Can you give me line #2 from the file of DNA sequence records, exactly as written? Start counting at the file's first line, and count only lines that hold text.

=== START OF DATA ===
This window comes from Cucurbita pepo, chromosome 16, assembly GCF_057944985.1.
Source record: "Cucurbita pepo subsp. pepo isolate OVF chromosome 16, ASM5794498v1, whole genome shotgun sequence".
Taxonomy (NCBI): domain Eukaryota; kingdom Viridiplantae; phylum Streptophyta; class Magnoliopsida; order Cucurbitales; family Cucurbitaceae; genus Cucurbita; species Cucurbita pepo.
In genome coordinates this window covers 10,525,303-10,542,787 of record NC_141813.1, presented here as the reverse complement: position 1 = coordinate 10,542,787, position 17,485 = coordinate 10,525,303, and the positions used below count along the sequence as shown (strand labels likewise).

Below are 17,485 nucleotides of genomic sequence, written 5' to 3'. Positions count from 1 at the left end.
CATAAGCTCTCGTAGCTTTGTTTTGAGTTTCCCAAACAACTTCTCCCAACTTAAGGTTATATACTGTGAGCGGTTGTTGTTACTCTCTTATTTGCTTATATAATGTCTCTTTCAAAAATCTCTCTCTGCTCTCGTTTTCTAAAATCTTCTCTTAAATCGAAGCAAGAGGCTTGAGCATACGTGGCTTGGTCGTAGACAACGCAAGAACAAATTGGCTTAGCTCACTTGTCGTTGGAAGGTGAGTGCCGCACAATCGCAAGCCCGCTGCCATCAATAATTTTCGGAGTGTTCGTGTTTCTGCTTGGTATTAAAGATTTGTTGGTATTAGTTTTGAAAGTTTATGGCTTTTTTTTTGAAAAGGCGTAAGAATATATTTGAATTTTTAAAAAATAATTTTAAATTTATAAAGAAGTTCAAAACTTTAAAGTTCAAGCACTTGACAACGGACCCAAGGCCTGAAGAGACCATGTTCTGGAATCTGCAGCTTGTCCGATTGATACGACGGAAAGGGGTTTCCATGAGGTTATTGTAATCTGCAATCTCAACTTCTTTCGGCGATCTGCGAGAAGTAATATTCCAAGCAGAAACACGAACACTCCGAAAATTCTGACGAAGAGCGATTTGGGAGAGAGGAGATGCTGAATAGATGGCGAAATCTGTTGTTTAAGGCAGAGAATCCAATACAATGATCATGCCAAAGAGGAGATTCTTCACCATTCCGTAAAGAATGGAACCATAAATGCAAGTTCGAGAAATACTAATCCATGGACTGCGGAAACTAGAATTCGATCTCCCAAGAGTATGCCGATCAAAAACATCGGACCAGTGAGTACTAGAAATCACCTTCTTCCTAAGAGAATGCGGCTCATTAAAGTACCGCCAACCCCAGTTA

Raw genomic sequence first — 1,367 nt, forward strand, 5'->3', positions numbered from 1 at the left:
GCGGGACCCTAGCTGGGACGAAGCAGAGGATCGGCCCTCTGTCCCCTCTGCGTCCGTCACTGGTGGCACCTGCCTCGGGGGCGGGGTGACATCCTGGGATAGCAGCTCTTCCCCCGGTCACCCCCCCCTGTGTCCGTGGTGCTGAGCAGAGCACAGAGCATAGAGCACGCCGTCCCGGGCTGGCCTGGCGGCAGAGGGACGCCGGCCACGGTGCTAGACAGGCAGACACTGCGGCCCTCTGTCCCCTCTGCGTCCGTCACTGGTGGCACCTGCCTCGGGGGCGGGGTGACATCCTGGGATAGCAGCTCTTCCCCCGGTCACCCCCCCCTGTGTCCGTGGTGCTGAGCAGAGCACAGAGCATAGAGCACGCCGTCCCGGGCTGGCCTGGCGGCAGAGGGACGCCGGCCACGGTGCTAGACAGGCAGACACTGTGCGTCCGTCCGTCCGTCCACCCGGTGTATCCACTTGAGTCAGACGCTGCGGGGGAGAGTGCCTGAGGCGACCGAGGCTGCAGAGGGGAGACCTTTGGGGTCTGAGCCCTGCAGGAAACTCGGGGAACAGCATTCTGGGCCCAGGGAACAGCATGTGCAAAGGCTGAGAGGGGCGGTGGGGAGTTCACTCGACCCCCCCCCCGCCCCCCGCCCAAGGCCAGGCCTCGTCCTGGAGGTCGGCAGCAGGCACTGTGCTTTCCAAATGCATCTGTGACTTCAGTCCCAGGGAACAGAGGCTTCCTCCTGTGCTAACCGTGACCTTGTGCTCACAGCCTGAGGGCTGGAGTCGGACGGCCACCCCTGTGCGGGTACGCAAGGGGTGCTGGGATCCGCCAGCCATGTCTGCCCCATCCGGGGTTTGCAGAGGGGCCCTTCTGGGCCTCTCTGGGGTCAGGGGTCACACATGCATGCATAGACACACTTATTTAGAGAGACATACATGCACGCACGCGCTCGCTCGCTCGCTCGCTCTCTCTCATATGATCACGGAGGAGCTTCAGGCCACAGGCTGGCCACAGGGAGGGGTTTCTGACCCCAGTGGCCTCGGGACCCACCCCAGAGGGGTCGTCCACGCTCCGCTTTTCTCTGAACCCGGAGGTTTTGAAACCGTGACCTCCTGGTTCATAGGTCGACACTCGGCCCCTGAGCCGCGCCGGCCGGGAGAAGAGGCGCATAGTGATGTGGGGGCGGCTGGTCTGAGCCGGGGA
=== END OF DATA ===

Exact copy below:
Source record: "Cucurbita pepo subsp. pepo isolate OVF chromosome 16, ASM5794498v1, whole genome shotgun sequence".